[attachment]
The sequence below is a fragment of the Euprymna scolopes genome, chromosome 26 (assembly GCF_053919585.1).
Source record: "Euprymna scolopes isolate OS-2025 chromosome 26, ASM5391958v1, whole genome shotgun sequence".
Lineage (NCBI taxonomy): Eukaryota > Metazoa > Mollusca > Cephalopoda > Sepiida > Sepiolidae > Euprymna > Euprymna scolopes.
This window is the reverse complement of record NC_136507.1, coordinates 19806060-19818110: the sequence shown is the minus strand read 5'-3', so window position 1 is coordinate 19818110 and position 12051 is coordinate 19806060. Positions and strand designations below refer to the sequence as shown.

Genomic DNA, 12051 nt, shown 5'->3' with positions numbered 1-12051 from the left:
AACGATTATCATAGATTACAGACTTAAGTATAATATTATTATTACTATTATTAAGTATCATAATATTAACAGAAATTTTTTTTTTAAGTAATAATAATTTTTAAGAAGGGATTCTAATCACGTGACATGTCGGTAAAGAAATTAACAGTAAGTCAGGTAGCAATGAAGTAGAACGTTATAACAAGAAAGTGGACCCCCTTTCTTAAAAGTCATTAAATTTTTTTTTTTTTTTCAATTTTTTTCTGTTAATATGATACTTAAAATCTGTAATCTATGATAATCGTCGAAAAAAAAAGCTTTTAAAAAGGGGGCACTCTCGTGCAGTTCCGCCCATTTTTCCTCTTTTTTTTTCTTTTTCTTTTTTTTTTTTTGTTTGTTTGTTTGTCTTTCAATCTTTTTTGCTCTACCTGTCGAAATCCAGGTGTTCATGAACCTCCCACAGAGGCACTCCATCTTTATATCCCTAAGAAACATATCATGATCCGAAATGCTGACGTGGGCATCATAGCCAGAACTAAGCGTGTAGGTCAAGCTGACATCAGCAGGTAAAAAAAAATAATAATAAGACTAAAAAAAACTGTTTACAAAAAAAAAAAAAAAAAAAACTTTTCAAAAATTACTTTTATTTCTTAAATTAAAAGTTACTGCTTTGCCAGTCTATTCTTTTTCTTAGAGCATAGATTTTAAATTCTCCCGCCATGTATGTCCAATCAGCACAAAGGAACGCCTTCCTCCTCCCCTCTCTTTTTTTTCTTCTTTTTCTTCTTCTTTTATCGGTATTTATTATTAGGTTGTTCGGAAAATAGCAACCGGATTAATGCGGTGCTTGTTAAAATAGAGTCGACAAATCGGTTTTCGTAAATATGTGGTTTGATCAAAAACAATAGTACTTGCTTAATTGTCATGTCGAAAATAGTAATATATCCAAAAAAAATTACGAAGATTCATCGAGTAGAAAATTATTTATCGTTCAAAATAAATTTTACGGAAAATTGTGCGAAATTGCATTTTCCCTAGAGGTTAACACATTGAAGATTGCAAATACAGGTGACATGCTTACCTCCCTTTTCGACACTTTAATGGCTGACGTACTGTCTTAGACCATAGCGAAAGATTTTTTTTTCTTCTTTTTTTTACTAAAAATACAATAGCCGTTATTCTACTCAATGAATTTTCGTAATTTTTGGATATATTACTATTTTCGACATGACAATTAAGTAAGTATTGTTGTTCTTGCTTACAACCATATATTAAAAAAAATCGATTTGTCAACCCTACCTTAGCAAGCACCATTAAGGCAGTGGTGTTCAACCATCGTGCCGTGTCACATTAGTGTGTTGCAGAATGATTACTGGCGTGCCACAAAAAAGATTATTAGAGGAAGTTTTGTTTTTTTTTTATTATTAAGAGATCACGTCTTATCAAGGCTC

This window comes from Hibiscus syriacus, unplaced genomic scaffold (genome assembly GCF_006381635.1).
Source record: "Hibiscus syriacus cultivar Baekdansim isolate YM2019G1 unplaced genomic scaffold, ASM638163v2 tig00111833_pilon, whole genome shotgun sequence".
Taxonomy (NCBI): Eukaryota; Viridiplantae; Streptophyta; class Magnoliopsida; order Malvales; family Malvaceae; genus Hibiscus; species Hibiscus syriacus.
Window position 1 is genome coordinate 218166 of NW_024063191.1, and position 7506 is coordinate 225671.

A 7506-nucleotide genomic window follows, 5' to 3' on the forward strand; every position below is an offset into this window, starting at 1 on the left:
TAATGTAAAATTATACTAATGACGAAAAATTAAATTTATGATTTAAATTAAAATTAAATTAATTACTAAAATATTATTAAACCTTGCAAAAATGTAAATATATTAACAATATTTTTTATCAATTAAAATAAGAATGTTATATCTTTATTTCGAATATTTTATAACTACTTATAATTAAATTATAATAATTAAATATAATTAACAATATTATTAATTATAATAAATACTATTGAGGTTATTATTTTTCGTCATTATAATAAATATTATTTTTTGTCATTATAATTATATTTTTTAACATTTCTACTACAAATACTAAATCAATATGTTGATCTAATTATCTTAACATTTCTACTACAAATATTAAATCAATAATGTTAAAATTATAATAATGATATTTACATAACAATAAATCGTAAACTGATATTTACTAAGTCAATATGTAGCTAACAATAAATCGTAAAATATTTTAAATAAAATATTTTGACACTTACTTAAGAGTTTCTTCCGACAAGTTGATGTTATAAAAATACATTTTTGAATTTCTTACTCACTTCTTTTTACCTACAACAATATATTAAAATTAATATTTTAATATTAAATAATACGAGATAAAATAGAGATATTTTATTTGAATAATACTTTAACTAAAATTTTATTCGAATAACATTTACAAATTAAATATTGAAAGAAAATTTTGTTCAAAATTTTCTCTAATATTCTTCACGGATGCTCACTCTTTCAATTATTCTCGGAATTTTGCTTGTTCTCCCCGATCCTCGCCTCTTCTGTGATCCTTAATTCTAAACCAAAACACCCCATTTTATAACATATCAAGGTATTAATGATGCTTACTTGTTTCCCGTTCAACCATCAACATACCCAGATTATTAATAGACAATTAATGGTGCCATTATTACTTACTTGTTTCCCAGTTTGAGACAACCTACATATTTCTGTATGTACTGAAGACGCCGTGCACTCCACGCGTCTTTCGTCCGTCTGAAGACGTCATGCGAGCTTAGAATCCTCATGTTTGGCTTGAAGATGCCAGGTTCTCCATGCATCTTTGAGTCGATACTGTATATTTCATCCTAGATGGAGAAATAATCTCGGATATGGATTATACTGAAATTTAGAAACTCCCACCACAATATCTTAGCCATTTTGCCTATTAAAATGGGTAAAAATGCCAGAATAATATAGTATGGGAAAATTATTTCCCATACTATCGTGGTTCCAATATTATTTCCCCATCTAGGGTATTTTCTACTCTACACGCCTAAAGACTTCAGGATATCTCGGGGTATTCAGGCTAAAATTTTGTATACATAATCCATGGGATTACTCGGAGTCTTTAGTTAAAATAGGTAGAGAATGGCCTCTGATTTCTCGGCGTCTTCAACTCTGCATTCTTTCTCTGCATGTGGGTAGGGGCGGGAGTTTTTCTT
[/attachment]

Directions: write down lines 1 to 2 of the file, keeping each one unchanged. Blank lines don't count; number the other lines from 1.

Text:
The sequence below is a fragment of the Euprymna scolopes genome, chromosome 26 (assembly GCF_053919585.1).
Source record: "Euprymna scolopes isolate OS-2025 chromosome 26, ASM5391958v1, whole genome shotgun sequence".